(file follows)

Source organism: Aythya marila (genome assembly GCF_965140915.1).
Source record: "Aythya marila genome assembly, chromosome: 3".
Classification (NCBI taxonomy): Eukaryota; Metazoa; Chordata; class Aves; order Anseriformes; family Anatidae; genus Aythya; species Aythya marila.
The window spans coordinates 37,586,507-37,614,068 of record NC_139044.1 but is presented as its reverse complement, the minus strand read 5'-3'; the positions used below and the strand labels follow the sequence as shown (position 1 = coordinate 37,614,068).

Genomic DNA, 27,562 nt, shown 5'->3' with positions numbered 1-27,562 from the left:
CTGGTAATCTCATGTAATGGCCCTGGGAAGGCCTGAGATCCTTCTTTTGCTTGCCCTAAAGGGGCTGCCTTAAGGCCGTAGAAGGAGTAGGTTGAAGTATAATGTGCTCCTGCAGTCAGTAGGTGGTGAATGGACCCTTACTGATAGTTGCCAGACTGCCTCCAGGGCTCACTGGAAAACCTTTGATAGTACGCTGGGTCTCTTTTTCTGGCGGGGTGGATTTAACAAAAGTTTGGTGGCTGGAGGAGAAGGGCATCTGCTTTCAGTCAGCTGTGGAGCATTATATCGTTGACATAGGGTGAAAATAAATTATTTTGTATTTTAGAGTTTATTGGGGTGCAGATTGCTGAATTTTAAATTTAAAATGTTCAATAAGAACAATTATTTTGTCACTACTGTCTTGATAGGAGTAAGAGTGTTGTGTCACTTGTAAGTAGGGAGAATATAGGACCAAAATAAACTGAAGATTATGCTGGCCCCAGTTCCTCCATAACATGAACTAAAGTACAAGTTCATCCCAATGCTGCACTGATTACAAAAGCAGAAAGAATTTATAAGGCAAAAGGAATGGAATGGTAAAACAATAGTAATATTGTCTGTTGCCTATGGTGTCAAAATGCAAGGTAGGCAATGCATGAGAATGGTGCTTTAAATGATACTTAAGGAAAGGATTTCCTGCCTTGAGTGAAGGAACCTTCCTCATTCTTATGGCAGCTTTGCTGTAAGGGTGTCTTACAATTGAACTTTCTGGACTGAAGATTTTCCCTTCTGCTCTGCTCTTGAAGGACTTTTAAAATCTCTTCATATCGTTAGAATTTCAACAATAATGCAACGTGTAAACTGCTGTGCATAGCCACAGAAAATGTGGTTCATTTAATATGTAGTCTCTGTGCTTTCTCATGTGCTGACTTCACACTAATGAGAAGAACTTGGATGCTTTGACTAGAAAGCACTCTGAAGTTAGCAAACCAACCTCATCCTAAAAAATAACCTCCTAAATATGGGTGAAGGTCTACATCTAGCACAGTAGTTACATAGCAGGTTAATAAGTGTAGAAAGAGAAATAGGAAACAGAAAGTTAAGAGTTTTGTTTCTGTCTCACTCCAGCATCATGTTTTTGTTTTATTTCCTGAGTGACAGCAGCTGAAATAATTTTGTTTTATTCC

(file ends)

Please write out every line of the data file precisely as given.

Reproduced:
Source organism: Aythya marila (genome assembly GCF_965140915.1).
Source record: "Aythya marila genome assembly, chromosome: 3".
Classification (NCBI taxonomy): Eukaryota; Metazoa; Chordata; class Aves; order Anseriformes; family Anatidae; genus Aythya; species Aythya marila.
The window spans coordinates 37,586,507-37,614,068 of record NC_139044.1 but is presented as its reverse complement, the minus strand read 5'-3'; the positions used below and the strand labels follow the sequence as shown (position 1 = coordinate 37,614,068).

Genomic DNA, 27,562 nt, shown 5'->3' with positions numbered 1-27,562 from the left:
CTGGTAATCTCATGTAATGGCCCTGGGAAGGCCTGAGATCCTTCTTTTGCTTGCCCTAAAGGGGCTGCCTTAAGGCCGTAGAAGGAGTAGGTTGAAGTATAATGTGCTCCTGCAGTCAGTAGGTGGTGAATGGACCCTTACTGATAGTTGCCAGACTGCCTCCAGGGCTCACTGGAAAACCTTTGATAGTACGCTGGGTCTCTTTTTCTGGCGGGGTGGATTTAACAAAAGTTTGGTGGCTGGAGGAGAAGGGCATCTGCTTTCAGTCAGCTGTGGAGCATTATATCGTTGACATAGGGTGAAAATAAATTATTTTGTATTTTAGAGTTTATTGGGGTGCAGATTGCTGAATTTTAAATTTAAAATGTTCAATAAGAACAATTATTTTGTCACTACTGTCTTGATAGGAGTAAGAGTGTTGTGTCACTTGTAAGTAGGGAGAATATAGGACCAAAATAAACTGAAGATTATGCTGGCCCCAGTTCCTCCATAACATGAACTAAAGTACAAGTTCATCCCAATGCTGCACTGATTACAAAAGCAGAAAGAATTTATAAGGCAAAAGGAATGGAATGGTAAAACAATAGTAATATTGTCTGTTGCCTATGGTGTCAAAATGCAAGGTAGGCAATGCATGAGAATGGTGCTTTAAATGATACTTAAGGAAAGGATTTCCTGCCTTGAGTGAAGGAACCTTCCTCATTCTTATGGCAGCTTTGCTGTAAGGGTGTCTTACAATTGAACTTTCTGGACTGAAGATTTTCCCTTCTGCTCTGCTCTTGAAGGACTTTTAAAATCTCTTCATATCGTTAGAATTTCAACAATAATGCAACGTGTAAACTGCTGTGCATAGCCACAGAAAATGTGGTTCATTTAATATGTAGTCTCTGTGCTTTCTCATGTGCTGACTTCACACTAATGAGAAGAACTTGGATGCTTTGACTAGAAAGCACTCTGAAGTTAGCAAACCAACCTCATCCTAAAAAATAACCTCCTAAATATGGGTGAAGGTCTACATCTAGCACAGTAGTTACATAGCAGGTTAATAAGTGTAGAAAGAGAAATAGGAAACAGAAAGTTAAGAGTTTTGTTTCTGTCTCACTCCAGCATCATGTTTTTGTTTTATTTCCTGAGTGACAGCAGCTGAAATAATTTTGTTTTATTCC